A Critical Review of Recent Biological Research on Human Sexual Orientation

Brian S. Mustanski*, Meredith L. Chivers, J. Michael Bailey

*Corresponding author for this work

Research output: Contribution to journalReview articlepeer-review

147 Scopus citations


This article provides a comprehensive review and critique of biological research on sexual orientation published over the last decade. We cover research investigating (a) the neurohormonal theory of sexual orientation (psychoneuroendocrinology, prenatal stress, cerebral asymmetry, neuroanatomy, otoacoustic emissions, anthropometrics), (b) genetic influences, (c) fraternal birth-order effects, and (d) a putative role for developmental instability. Despite inconsistent results across both studies and traits, some support for the neurohormonal theory is garnered, but mostly in men. Genetic research using family and twin methodologies has produced consistent evidence that genes influence sexual orientation, but molecular research has not yet produced compelling evidence for specific genes. Although it has been well established that older brothers increase the odds of homosexuality in men, the route by which this occurs has not been resolved. We conclude with an examination of the limitations of biological research on sexual orientation, including measurement issues (paper and pencil, cognitive, and psychophysiological), and lack of research on women.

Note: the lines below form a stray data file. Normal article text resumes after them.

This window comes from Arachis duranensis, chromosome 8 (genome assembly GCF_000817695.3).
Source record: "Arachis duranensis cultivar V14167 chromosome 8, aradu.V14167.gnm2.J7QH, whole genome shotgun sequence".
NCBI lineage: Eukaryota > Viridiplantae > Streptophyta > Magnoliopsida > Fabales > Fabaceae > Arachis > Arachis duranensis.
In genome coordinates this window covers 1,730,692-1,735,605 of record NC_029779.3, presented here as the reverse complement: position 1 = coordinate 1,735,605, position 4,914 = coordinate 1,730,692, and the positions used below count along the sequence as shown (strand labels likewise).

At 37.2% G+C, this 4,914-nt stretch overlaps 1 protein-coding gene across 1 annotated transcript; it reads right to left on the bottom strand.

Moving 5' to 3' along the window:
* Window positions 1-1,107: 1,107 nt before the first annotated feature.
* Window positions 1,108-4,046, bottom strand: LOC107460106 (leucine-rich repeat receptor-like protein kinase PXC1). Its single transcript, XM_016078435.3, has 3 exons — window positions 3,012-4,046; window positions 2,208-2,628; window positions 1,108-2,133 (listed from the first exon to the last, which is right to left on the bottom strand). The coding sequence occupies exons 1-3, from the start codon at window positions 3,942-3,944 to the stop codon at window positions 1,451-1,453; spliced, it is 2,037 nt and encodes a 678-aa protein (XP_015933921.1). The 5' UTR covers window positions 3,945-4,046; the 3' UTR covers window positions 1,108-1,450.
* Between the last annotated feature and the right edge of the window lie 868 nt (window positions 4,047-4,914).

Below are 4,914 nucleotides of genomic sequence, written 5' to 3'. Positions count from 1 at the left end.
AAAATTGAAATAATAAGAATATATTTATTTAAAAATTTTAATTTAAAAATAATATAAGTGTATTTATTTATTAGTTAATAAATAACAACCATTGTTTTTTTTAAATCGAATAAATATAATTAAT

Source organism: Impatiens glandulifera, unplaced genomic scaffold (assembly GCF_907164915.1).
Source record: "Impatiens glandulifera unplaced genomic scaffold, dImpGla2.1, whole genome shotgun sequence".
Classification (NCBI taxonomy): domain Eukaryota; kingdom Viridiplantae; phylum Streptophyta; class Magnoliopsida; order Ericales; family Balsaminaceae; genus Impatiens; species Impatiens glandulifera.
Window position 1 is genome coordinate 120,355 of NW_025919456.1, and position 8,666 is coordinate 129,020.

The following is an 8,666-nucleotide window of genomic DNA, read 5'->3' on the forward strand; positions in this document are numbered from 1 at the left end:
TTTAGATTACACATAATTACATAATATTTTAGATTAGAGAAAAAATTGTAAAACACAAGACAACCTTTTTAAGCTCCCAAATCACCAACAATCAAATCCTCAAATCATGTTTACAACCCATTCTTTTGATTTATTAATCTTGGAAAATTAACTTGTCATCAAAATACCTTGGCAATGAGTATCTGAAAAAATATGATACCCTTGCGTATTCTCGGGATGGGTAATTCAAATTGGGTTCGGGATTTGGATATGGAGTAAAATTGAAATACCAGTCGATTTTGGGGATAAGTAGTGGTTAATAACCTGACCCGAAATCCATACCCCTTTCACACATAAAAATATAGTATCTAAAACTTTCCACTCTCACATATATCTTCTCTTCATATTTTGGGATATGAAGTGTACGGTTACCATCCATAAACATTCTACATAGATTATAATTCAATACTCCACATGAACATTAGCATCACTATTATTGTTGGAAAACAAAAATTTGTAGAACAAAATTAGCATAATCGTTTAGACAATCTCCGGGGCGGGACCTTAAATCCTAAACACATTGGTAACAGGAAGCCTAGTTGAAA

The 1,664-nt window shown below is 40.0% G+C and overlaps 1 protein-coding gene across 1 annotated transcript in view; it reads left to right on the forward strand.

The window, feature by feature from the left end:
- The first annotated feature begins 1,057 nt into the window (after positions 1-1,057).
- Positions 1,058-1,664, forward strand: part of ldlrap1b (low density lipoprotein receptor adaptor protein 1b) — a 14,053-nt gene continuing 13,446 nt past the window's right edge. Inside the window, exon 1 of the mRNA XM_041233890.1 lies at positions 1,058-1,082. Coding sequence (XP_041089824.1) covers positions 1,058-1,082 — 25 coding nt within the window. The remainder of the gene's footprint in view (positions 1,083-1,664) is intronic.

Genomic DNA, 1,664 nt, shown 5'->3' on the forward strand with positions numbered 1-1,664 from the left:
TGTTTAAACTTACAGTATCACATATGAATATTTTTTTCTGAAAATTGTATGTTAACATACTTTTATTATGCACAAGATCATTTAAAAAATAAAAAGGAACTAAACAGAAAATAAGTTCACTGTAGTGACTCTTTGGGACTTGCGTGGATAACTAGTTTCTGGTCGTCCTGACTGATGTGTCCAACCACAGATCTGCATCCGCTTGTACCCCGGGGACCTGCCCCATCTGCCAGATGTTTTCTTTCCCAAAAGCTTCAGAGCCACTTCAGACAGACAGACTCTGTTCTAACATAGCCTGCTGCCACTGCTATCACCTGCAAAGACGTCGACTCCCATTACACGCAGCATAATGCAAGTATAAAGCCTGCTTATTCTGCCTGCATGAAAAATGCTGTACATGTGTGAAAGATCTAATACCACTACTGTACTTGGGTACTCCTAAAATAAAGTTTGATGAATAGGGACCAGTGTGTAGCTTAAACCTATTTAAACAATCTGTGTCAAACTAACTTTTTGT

Original languageEnglish (US)
Pages (from-to)89-140
Number of pages52
JournalAnnual Review of Sex Research
StatePublished - 2002


  • Birth order
  • Developmental instability
  • Genetic
  • Homosexuality
  • Hormones
  • Phallometry
  • Sexual orientation
  • Vaginometry

ASJC Scopus subject areas

  • Sociology and Political Science
  • Psychology(all)


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